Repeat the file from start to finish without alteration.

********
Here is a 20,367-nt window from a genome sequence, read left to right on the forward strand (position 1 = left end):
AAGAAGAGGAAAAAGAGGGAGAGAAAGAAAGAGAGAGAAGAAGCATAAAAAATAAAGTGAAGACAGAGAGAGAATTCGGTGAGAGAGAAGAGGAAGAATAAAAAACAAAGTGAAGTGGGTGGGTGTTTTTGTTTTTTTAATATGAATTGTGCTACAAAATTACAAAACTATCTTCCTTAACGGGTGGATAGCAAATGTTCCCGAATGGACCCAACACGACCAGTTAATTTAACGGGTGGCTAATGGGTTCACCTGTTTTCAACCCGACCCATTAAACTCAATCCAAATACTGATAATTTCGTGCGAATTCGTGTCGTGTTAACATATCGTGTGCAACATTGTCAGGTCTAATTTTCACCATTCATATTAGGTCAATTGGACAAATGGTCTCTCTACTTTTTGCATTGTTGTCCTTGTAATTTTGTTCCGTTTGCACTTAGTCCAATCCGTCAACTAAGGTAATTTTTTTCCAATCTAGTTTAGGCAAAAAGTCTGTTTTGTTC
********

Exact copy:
Here is a 20,367-nt window from a genome sequence, read left to right on the forward strand (position 1 = left end):
AAGAAGAGGAAAAAGAGGGAGAGAAAGAAAGAGAGAGAAGAAGCATAAAAAATAAAGTGAAGACAGAGAGAGAATTCGGTGAGAGAGAAGAGGAAGAATAAAAAACAAAGTGAAGTGGGTGGGTGTTTTTGTTTTTTTAATATGAATTGTGCTACAAAATTACAAAACTATCTTCCTTAACGGGTGGATAGCAAATGTTCCCGAATGGACCCAACACGACCAGTTAATTTAACGGGTGGCTAATGGGTTCACCTGTTTTCAACCCGACCCATTAAACTCAATCCAAATACTGATAATTTCGTGCGAATTCGTGTCGTGTTAACATATCGTGTGCAACATTGTCAGGTCTAATTTTCACCATTCATATTAGGTCAATTGGACAAATGGTCTCTCTACTTTTTGCATTGTTGTCCTTGTAATTTTGTTCCGTTTGCACTTAGTCCAATCCGTCAACTAAGGTAATTTTTTTCCAATCTAGTTTAGGCAAAAAGTCTGTTTTGTTC